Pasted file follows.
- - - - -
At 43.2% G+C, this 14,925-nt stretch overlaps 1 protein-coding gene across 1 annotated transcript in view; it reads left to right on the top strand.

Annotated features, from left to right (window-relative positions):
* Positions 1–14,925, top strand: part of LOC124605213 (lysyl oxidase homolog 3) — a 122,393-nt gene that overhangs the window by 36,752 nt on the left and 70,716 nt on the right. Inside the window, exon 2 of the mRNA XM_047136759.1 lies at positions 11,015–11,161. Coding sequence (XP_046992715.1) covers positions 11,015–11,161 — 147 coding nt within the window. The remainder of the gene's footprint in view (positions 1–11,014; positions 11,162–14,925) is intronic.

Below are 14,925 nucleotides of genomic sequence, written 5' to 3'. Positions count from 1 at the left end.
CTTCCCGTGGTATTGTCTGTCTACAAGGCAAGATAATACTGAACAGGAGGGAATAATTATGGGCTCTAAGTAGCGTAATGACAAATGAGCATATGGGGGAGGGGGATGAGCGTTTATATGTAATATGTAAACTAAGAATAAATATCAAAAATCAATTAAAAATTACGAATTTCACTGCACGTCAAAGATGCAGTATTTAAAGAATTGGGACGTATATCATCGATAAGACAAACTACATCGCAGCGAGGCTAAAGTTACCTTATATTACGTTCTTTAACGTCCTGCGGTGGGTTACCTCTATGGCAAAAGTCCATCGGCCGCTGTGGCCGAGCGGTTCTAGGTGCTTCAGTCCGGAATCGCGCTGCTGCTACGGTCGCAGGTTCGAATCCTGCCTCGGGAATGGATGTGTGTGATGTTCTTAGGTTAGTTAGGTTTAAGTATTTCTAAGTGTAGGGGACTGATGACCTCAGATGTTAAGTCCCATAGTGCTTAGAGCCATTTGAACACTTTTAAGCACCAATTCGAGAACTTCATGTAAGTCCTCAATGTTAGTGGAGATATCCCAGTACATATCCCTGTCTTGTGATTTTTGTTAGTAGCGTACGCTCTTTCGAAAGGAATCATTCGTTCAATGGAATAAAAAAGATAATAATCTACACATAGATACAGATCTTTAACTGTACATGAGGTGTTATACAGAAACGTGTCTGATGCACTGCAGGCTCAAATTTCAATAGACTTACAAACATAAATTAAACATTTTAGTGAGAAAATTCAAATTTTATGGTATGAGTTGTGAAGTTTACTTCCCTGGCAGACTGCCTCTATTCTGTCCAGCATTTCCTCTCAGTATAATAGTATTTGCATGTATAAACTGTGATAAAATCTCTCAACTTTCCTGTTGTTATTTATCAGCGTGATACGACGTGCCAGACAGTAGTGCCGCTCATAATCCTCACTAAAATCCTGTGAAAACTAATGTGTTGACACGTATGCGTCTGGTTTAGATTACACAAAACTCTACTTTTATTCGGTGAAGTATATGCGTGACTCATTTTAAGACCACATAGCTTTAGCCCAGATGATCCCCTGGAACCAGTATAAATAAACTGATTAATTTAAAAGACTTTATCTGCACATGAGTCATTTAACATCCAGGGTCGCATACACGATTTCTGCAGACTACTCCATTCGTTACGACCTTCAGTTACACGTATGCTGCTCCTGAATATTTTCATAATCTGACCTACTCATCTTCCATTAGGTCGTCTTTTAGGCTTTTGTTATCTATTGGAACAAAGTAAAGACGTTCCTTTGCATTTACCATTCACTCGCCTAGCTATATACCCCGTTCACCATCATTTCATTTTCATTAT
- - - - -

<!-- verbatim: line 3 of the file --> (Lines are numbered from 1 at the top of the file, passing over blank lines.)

* Positions 1–14,925, top strand: part of LOC124605213 (lysyl oxidase homolog 3) — a 122,393-nt gene that overhangs the window by 36,752 nt on the left and 70,716 nt on the right. Inside the window, exon 2 of the mRNA XM_047136759.1 lies at positions 11,015–11,161. Coding sequence (XP_046992715.1) covers positions 11,015–11,161 — 147 coding nt within the window. The remainder of the gene's footprint in view (positions 1–11,014; positions 11,162–14,925) is intronic.